All Roads Lead to Rome - Engaging with Ancient Rome through Literature
"To fiddle while Rome burns." "Rome was not built in a day." "When in Rome, do as the Romans do." "All roads lead to Rome." These are words that many Americans regularly use in conversation. They all come from the period of Ancient Rome, which permeates our modern lives in many ways
According to myth, Rome was founded on April 21, 753 BCE. Twin brothers, Romulus and Remus, were born in central Italy along the banks of the Tiber River. The babies were descended from Mars, the god of war. The king demanded that they be drowned in the river, but they were saved and nursed by a she-wolf. When they came of age, Romulus and Remus founded their own city. The brothers argued, either over the location of the city or the name, and Romulus killed Remus, and thus Rome was born.
The earliest Roman settlement was known as the Kingdom of Rome. Archeologists date the village to its founding in the 8th century BCE but could be as far back as the 10th century BCE. Romulus was the first king of Rome.The six kings who would follow were elected by the Senate. There was not a hereditary line to the throne. Many kings were kind and gracious, but the seventh king, Lucius Tarquinius Superbus, known as Tarquin the Proud, was different from his predecessors. Historians remembered him as a cruel tyrant. When he was overthrown after a scandal in 509 BCE, the monarchy ended, and Rome transitioned to a Republic.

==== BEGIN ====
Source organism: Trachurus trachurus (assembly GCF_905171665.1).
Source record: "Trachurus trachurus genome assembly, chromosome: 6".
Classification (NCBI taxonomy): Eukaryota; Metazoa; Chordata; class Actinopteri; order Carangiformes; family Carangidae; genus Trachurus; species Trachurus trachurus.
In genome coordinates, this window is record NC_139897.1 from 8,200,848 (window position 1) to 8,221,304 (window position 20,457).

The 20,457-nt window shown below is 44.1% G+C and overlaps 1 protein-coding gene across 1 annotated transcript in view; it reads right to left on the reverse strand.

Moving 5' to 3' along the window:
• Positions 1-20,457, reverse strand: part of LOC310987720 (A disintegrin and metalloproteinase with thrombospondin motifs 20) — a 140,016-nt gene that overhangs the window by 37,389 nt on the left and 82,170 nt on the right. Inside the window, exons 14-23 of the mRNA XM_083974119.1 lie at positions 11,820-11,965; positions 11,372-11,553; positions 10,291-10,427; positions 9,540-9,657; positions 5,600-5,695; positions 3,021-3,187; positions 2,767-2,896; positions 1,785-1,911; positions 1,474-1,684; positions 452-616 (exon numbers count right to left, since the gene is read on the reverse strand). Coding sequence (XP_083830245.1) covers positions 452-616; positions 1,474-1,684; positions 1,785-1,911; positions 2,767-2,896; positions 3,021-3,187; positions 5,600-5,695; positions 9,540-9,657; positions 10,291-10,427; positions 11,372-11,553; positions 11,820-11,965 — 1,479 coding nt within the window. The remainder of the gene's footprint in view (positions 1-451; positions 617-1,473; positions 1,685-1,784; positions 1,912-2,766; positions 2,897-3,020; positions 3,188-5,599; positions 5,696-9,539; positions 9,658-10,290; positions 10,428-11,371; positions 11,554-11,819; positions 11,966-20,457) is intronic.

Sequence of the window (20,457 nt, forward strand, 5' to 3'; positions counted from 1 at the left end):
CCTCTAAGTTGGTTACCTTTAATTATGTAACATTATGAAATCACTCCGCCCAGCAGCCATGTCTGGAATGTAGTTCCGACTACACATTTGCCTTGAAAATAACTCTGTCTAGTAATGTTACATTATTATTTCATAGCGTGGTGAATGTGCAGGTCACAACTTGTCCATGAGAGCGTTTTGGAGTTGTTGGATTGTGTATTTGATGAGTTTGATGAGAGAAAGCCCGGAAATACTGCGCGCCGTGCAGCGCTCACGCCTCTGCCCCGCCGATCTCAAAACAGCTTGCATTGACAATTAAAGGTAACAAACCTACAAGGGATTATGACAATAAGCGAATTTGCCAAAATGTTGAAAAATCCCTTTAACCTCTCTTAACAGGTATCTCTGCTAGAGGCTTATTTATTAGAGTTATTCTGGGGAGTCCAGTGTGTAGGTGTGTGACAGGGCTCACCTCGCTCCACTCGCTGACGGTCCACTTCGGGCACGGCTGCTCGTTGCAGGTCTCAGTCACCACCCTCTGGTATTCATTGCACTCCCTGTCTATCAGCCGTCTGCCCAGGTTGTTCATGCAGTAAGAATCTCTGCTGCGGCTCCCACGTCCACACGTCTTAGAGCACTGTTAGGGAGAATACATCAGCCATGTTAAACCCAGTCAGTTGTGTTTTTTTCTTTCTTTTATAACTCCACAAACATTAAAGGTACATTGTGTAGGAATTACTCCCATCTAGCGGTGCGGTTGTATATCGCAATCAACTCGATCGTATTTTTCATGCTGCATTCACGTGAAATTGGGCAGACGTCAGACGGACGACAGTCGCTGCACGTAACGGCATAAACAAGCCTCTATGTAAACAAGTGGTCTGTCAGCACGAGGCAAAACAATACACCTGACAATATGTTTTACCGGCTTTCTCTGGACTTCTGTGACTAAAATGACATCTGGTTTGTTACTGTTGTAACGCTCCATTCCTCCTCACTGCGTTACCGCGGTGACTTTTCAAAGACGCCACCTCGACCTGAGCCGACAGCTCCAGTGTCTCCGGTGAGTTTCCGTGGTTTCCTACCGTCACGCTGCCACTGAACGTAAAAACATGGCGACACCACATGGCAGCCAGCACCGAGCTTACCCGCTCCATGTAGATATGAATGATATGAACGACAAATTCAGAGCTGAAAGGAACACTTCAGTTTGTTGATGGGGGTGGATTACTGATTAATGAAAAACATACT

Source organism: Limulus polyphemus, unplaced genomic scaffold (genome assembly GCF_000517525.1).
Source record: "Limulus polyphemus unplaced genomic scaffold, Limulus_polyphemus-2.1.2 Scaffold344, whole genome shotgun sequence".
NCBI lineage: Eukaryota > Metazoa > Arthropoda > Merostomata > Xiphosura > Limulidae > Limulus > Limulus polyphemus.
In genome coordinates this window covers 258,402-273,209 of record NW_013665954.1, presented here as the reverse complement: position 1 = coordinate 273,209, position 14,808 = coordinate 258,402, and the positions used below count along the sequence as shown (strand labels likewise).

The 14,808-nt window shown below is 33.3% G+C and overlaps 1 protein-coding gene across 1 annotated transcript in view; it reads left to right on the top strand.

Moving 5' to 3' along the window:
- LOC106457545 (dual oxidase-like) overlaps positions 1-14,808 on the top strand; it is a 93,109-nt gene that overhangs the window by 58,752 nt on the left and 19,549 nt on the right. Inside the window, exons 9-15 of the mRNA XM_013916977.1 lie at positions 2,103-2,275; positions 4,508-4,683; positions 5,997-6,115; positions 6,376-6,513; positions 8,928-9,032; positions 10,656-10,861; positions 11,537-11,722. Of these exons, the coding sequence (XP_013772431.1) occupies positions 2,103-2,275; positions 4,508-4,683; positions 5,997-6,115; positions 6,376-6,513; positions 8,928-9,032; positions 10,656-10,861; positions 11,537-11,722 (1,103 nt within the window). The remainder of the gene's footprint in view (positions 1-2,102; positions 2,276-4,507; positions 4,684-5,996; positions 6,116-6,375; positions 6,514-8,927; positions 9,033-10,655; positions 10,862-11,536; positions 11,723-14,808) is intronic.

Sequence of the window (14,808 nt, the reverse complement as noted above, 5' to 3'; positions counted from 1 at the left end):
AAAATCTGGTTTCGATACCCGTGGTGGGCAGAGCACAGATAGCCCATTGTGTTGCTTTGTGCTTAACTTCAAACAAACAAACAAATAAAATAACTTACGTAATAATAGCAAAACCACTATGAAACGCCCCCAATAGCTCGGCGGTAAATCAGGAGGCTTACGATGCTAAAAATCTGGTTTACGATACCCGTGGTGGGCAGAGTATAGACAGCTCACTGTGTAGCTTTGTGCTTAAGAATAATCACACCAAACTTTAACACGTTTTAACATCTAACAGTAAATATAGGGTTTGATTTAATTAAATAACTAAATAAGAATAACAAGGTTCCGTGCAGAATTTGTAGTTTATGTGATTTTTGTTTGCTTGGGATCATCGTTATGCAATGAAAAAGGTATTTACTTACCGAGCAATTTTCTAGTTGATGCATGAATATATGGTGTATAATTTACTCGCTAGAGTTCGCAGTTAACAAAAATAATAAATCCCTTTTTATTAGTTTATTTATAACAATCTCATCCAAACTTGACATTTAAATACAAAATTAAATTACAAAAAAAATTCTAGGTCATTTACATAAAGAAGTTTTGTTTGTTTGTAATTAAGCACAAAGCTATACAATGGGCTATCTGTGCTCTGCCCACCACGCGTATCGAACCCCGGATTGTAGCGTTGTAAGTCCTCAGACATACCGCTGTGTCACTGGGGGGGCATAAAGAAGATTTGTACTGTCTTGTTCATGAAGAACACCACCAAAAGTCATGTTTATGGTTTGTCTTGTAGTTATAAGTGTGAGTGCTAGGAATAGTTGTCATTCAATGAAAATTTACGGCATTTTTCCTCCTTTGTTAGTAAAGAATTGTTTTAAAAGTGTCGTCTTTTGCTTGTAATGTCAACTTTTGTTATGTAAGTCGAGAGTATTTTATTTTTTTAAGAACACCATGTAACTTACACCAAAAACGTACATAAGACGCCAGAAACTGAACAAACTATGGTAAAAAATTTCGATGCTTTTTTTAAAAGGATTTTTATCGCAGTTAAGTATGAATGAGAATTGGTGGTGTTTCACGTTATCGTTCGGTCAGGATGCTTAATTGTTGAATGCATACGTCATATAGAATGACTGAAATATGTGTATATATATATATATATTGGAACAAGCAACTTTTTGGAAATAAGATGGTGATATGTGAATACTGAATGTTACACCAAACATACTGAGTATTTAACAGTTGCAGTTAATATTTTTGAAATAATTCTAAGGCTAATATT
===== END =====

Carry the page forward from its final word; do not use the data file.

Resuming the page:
With the end of the monarchy in 509 BCE, the Romans looked to a new system. So they established a republic of elected officials, or magistrates, and other representative bodies. The Republic had a system of rules, norms, and customs that were recorded together in a constitution. This constitution established a separation of powers and a system of checks and balances. The executive power was reserved for the highest elected officials, called consuls. They worked in tandem with the Senate, created as an advisory council, but grew in power and influence.